Our friends on the Right often quote Scripture to support positions they take. And while Shakespeare noted that the Devil can quote Scripture for his own purposes, we recalled this verse in the midst of the Right to Work battle in Missouri, an issue which the Republican-dominated Legislature was afraid to put to a vote of the people.
“The Workman is Worthy of his Hire.” Luke 10:7
A lot of talk last year about Wall Street seemed to really be about executive salaries and income inequality. Salaries have been flat-lining since the 1970s, which not coincidentally, is when the concept of ‘executive compensation as a multiple of average worker salaries’ began to take off. Stock options, and the need to think quarterly, made employees a ‘negative’ on the balance sheet. Cutting jobs became a positive for Wall Street.
There’s a much better way to think about the value of employees and the contributions they make. Take a look at one of the most successful companies in America, Southwest Airlines, and its visionary founder, Herb Kelleher. In 1971, Kelleher changed the airline industry. He rejected the standard ‘hub and spoke’ system in favor of ‘point to point’ air travel. But equally as important, he changed the sour workforce culture rife in the airline business. As a result, for most of its corporate history, Southwest has been profitable. It has one of the most successful and enviable management-labor relationships in business. Unlike other airlines, it has never had furloughs or workforce reductions. And yet it has a labor force that is 85% unionized with among the best-paid pilots, mechanics, and flight attendants in the industry. Southwest is routinely ranked among the Top 10 Best Places to Work in the United States.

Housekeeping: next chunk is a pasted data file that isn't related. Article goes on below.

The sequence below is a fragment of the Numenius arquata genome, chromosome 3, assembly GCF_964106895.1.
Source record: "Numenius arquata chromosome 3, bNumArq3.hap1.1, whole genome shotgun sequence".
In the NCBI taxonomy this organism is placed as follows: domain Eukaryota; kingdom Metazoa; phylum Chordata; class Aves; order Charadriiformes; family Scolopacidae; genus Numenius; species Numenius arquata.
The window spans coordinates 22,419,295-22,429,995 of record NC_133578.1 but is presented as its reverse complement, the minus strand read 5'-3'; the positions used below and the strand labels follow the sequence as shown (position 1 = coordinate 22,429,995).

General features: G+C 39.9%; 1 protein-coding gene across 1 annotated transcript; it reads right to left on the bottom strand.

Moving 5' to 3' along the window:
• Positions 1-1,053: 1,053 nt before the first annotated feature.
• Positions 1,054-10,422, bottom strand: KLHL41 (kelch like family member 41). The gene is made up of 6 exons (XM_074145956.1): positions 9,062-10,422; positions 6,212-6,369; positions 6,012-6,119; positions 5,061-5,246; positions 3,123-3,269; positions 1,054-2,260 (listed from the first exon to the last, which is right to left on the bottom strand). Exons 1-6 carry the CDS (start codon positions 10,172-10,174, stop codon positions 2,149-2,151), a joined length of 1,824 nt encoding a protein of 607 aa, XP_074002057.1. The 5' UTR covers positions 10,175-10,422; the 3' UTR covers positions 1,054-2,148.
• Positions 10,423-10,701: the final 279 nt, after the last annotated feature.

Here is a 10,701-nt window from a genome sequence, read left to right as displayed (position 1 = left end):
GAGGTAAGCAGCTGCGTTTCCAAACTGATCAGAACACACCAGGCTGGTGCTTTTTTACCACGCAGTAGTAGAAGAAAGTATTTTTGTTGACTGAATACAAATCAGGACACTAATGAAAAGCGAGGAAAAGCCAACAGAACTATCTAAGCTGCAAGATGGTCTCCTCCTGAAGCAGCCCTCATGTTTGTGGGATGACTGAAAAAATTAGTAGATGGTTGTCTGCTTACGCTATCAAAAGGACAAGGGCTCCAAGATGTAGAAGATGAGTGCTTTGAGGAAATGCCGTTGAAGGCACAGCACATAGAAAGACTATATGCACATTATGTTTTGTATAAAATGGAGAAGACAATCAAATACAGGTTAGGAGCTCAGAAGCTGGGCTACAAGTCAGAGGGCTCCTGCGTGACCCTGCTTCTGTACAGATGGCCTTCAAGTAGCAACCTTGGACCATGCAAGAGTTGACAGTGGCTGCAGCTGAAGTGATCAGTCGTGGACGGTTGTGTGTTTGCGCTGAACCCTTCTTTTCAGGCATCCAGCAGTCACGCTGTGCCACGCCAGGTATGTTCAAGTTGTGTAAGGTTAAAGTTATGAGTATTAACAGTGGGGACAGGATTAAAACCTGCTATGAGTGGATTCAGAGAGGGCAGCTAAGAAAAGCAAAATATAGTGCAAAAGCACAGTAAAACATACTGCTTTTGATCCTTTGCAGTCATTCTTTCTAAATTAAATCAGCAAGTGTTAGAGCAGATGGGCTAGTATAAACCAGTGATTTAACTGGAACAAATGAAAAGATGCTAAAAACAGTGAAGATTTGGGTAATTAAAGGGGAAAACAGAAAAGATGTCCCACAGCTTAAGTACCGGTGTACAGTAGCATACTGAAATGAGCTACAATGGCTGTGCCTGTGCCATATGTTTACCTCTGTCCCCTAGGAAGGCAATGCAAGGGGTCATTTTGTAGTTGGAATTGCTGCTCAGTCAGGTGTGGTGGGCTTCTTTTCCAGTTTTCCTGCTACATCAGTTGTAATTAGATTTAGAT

What’s the secret? Of course, company culture is a term that comes up regularly. Southwest continuously proves to its employees that it cares about them, and not just when they’re at work. “You cannot buy dedication, devotion, and loyalty,” says Kelleher. “You have to pay personal attention to your people.” Southwest has a monthly recognition program for its employees and actually wants them to have some fun while they take care of customers.
“It’s not one of the enduring mysteries of all time,” says Kelleher. “Your employees are your first customers. A motivated employee treats the customer well. Customers are happy, so they’ll keep coming back, which pleases the shareholder. It’s just the way it works.” So employees first, then customers, then shareholders. That’s a good model for all business owners to follow.
There’s a YouTube video where Kelleher is a guest speaker at Stanford’s Business School. A student asks for an example of the Southwest culture. Herb tells the story of a flight attendant who missed work because her car was repossessed, due to some divorce-related problems. First, she ends up talking to the CEO, who immediately calls his legal department and tells the lawyers to get her car back that day. And they do. What’s her attitude about Southwest going to be? What would she tell her friends, neighbors and co-workers about working at Southwest?
Why aren’t more businesses treating their employees like this? Why did employees move from the asset column to the debit side of the ledger? When did managers decide that paying people less was a good way to motivate them? Republicans don’t seem to understand these concepts.
As Democrats, we work to change the owner-worker culture. A good paying job at a place where your contribution is recognized, if not celebrated, is a great place to start.
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